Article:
Links to academic papers from the project, as they are published.
Investigating the rates and impacts of near misses and related incidents among UK cyclists, Rachel Aldred, Transportation Research A: Policy and Practice
This paper explores cyclists’ experiences of non-injury incidents, arguing that these are important for cycling experience and uptake as well as for injury prevention. It discusses different types of non-injury incident collected in a recent survey of UK cyclists. These are everyday occurrences that in some cases have a substantially negative impact on cycling experiences. This article explores the impact of different incident types on people cycling both immediately and in the future. It analyses what near misses tell us about cyclists’ experience of problems related to road user behaviour and culture, and infrastructural conditions for cycling. The paper explores what cyclists experiencing near misses think might have prevented them. Based on this and on a comparison with common types of injury incidents, summary recommendations are made for policy and future research.
Investigating the rates and impacts of near misses and related incidents among UK cyclists, Rachel Aldred and Sian Crosweller, Journal of Transport and Health
The paper investigates the occurrence of non-injury incidents among cyclists in the UK, seeking to (i) generate a rate that can be compared with injury rates, (ii) analyse factors affecting incident rates, and (iii) analyse factors affecting the impact of incidents on cyclists.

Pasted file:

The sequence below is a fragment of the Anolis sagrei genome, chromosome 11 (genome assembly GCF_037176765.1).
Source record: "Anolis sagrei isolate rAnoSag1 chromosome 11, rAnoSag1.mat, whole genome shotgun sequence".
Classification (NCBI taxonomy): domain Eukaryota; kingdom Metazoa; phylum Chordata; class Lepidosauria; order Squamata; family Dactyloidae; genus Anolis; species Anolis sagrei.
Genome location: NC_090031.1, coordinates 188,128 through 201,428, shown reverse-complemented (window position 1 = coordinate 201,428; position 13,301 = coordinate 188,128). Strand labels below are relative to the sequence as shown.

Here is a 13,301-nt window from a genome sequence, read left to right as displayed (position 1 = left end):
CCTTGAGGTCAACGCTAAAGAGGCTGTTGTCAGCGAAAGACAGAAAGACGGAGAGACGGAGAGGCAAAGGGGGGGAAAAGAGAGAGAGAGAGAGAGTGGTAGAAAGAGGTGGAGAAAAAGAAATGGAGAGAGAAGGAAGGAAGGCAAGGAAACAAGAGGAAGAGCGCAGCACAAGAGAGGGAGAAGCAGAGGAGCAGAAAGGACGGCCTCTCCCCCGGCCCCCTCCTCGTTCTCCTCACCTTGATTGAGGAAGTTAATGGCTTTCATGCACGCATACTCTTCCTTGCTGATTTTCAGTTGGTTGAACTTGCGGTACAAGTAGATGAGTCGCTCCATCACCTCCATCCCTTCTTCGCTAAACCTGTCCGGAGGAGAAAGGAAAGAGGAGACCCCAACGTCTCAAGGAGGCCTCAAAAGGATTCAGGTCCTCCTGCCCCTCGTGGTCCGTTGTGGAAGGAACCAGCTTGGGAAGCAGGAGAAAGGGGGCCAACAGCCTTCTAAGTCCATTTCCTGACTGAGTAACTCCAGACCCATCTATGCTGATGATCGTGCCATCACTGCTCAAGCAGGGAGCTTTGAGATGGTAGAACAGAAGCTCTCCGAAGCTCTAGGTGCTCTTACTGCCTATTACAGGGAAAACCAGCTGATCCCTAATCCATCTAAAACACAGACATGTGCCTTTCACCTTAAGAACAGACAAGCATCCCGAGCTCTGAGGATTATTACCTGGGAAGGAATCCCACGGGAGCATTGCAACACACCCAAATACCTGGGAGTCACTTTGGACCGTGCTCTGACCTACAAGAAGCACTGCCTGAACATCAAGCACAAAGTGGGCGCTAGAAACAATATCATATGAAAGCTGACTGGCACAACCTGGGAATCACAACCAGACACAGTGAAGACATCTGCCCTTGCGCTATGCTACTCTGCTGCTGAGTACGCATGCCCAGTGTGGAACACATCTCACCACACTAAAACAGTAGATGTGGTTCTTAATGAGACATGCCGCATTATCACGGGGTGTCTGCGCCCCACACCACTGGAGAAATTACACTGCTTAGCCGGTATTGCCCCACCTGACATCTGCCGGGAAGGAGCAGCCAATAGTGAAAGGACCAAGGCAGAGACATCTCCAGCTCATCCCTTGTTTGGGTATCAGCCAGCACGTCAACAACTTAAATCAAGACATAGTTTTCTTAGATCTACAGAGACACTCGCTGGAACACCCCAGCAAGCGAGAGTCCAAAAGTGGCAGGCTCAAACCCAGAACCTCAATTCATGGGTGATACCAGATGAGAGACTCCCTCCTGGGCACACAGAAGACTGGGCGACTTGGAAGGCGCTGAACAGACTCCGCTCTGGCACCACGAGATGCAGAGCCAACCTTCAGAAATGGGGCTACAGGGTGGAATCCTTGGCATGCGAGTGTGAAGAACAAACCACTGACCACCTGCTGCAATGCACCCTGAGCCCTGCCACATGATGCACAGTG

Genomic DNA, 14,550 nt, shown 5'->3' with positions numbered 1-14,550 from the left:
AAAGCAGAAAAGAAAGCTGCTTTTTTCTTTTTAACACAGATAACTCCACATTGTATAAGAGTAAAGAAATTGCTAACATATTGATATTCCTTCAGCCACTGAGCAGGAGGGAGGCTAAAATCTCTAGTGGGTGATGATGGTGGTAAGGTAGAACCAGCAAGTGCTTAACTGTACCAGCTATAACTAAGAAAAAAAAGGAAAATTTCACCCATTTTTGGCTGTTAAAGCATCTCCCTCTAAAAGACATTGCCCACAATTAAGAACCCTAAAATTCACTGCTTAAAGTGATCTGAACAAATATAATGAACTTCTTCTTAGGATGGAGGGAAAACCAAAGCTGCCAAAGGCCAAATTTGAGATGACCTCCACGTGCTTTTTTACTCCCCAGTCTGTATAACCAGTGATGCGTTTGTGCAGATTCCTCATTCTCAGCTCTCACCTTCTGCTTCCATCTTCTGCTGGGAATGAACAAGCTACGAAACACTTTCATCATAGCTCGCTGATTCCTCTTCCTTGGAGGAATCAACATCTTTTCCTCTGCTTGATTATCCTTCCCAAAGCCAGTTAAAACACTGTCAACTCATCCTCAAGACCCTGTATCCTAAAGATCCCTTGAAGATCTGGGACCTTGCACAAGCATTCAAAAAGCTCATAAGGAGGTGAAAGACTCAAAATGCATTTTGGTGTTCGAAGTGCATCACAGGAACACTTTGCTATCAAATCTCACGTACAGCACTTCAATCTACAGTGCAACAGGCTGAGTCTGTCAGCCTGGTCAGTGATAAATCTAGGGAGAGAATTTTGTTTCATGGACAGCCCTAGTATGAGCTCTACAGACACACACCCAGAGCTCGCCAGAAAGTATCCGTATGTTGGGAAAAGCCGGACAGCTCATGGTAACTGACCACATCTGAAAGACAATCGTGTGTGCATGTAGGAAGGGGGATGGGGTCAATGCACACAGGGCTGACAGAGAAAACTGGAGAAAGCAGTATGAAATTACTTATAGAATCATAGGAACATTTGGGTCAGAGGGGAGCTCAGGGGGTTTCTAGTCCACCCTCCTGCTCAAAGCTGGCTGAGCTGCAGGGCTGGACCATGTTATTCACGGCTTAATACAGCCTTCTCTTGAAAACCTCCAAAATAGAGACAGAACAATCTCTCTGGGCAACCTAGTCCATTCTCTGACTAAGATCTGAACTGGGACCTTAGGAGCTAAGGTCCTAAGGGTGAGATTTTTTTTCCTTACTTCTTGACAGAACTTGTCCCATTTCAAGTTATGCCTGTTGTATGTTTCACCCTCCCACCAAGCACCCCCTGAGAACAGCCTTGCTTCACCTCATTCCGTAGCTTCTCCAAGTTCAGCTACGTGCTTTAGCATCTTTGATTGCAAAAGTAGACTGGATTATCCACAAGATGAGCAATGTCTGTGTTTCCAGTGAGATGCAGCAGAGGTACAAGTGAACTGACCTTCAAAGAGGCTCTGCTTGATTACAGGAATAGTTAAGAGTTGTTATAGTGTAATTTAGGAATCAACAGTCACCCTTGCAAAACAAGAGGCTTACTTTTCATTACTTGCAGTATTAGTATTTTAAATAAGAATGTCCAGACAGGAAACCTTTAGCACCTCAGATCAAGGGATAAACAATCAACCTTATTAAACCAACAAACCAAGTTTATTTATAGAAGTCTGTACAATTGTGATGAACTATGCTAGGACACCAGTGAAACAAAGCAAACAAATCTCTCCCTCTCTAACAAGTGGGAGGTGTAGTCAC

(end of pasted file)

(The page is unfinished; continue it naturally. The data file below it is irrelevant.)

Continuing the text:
We collected data on non-injury cycling ‘incidents’ (near misses and other frightening and/or annoying incidents) from 1692 online diaries of cycle trip stages1 and incidents, participants having signed up in advance for a specific day. Following data cleaning and coding, a dataset was created covering 1532 diary days and 3994 records of incidents occurring within the UK. Incident rates were calculated and compared to injury risks for cyclists. Cross-tabulation and regression were used to identify factors affecting incident rates and the effect an incident has on the cyclist.
Frightening or annoying non-injury incidents, unlike slight injuries, are an everyday experience for most people cycling in the UK. For regular cyclists ‘very scary’ incidents (rated as 3 on a 0–3 scale) are on average a weekly experience, with deliberate aggression experienced monthly. Per mile, non-injury incidents were more frequent for people making shorter and slower trips. People aged over 55 were at lower risk, as were those cycling at the weekend and outside the morning peak. Incidents that involved motor vehicles, especially those involving larger vehicles, were more frightening than those that did not.
Near miss and other non-injury incidents are widespread in the UK and may have a substantial impact on cycling experience and uptake. Policy and research should initially target the most frightening types of incident, such as very close passes and incidents involving large vehicles. Further attention needs to be paid to the experiences of groups under-represented among cyclists, such as women making shorter trips.